PfSense VLAN + switch tagging trunk questions

  • I have several VLANs setup on one interface that will be connected to one port on my HPE 1820 24g switch. Should this switch uplink to the pfsense interface be made a trunk on the HPE? Do we tag ports that will serve as trunk?

  • Netgate Administrator

    Yes the switch port should be a trunk connection to carry multiple VLANs.

    You don't need to do anything in pfSense to mark it as trunk. The interface serving as the VLAN parent will always send the VLAN packets tagged.


  • This is probably a question for another forum but in which circumstances would I tag a port with multiple VLANs instead of trunking it? I can't seem to wrap my head around tagging vs trunking. To give an example I have a Ubiquiti AP that I have setup with 3 SSIDs (VLANs) . The switch interface is tagged with the three VLANs.This appears to work. Yet when I read Ubiquiti documentation, it says that I should be using a trunk between the switch and AP.

  • This is probably a question for another forum but in which circumstances would I tag a port with multiple VLANs instead of trunking it?

    You don't.  A port is either a trunk port or assigned to a VLAN (including native).  About the only exception I know of is with Cisco switches and VoIP phones, where Cisco Discovery Protocol will recognize a phone and put it on a VLAN, while the port is assigned to another.  Similar can happen with switches that can be configured to recognize MAC address prefixes, to put phones etc., on a VLAN.

  • Netgate Administrator

    Much of the confusion here is due to the different terminology and subtle differences in the way settings are applied between manufacturers.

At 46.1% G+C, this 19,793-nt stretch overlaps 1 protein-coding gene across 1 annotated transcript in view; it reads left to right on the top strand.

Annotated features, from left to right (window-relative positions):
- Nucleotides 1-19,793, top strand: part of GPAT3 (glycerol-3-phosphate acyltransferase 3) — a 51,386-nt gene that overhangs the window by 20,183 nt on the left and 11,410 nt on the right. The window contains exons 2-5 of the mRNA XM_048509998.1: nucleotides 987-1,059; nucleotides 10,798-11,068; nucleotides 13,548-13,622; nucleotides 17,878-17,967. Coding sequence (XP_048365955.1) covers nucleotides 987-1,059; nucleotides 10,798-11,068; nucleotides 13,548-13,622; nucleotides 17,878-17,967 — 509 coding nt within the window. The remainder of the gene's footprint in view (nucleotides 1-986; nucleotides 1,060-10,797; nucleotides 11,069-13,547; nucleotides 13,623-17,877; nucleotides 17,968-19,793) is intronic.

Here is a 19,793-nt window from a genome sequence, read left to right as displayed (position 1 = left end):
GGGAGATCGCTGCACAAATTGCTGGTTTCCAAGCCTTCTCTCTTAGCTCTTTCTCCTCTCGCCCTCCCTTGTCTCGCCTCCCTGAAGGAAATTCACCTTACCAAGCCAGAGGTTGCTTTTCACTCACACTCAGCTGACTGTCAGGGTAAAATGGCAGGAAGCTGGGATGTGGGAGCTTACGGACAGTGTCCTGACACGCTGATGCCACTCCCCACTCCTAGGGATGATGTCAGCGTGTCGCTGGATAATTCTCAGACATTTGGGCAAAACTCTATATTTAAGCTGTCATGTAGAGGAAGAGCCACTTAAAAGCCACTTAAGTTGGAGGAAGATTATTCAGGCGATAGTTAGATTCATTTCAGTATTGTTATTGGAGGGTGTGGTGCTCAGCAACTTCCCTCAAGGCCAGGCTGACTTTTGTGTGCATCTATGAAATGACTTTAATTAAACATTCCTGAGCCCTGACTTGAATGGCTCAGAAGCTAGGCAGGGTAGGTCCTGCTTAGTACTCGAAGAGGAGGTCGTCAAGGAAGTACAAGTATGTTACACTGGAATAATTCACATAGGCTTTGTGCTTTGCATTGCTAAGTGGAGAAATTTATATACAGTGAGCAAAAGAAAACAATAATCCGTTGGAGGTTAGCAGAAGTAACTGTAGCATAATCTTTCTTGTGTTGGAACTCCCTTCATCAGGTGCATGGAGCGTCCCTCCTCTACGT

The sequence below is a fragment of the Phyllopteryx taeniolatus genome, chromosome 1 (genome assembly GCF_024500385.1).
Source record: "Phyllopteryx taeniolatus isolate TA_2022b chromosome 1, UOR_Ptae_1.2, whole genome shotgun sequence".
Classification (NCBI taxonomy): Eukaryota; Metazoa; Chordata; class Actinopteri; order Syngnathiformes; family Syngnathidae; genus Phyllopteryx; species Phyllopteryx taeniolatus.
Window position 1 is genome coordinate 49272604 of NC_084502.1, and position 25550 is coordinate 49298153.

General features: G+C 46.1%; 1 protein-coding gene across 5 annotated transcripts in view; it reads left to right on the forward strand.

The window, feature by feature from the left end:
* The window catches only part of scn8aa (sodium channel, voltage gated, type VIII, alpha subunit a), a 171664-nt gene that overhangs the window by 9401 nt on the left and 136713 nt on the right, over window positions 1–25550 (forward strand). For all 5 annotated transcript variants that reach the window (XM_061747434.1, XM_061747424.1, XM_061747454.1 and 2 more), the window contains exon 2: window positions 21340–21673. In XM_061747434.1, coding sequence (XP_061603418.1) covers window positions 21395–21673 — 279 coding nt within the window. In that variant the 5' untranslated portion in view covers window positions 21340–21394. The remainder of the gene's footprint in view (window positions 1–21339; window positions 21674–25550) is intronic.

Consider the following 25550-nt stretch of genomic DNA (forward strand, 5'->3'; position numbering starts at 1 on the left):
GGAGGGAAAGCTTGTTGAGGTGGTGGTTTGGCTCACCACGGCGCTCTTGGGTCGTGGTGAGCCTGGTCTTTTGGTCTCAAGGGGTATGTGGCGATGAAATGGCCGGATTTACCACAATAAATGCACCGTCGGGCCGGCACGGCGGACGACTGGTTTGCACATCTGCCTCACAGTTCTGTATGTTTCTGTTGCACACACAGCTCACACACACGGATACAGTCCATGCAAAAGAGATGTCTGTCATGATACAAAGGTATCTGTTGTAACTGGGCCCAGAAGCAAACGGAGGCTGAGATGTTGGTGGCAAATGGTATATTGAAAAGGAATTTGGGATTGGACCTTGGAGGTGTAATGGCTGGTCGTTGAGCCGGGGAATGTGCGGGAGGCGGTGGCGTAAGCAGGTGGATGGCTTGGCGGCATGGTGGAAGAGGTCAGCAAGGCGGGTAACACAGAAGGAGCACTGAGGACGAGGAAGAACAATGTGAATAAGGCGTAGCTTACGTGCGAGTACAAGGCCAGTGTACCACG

The term trunk port or trunk connection is actually a Cisco term I believe but has come to be widely used to mean a link/port carrying tagged VLAN traffic, usually multiple VLANs but doesn't have to be.

    I like to think of it like this, effectively there are three options for traffic on a VLAN leaving a switch port:

    Tagged; the packet leaves the port with VLAN tags. Trunk port.

    Untagged; the VLAN tags are stripped when the packet leaves the port. Access port. The PVID would almost always be set to that VLAN to re-tag the packets coming back in.

    Excluded; packets from that VLAN are not permitted to leave via that port.

    And indeed some switches mark the ports exactly like that which I always found the easiest to read. At least some HP switches are like that but lower end maybe…

    It is better to avoid untagged and tagged traffic on the same link if you can. It's easy to make mistakes doing that. Some switches can behave unexpectedly. However it is valid.

    The definitions between trunk port and access port blur when you have a port that is tagged on some VLANs but untagged on another.

    They blur even further when you have multiple VLANs untagged on one port! Many (most?) switches won't allow that and it's of 'limited' use.  ;)

    My own exposure to different switches is limited, open to thoughts on that.


  • Thanks for your replies.

    The 1820 web administration has a VLAN section to define the VLANs and configure the ports as tagged, untagged or excluded. What adds to the confusion is that the web administration also has a separate section for trunking.

    More a question for HP, but if tagging = trunking, why can I apply a bunch of VLAN tags to a port in one section and then in a separate assign that port as a proper trunk? I would refer to a manual but the only one I can find is no help.

    I've attached screenshots of the web adminstration GUI.

  • On HP tagging != trunking. Trunking is used for link aggregation. No need to touch that if you just need VLAN functionality.

  • Thanks Andy. I did a bit more digging and found that same answer too.

  • Netgate Administrator

    …..and there's the confusion!  ;)

    But that's especially confusing. Good to know.  Thanks.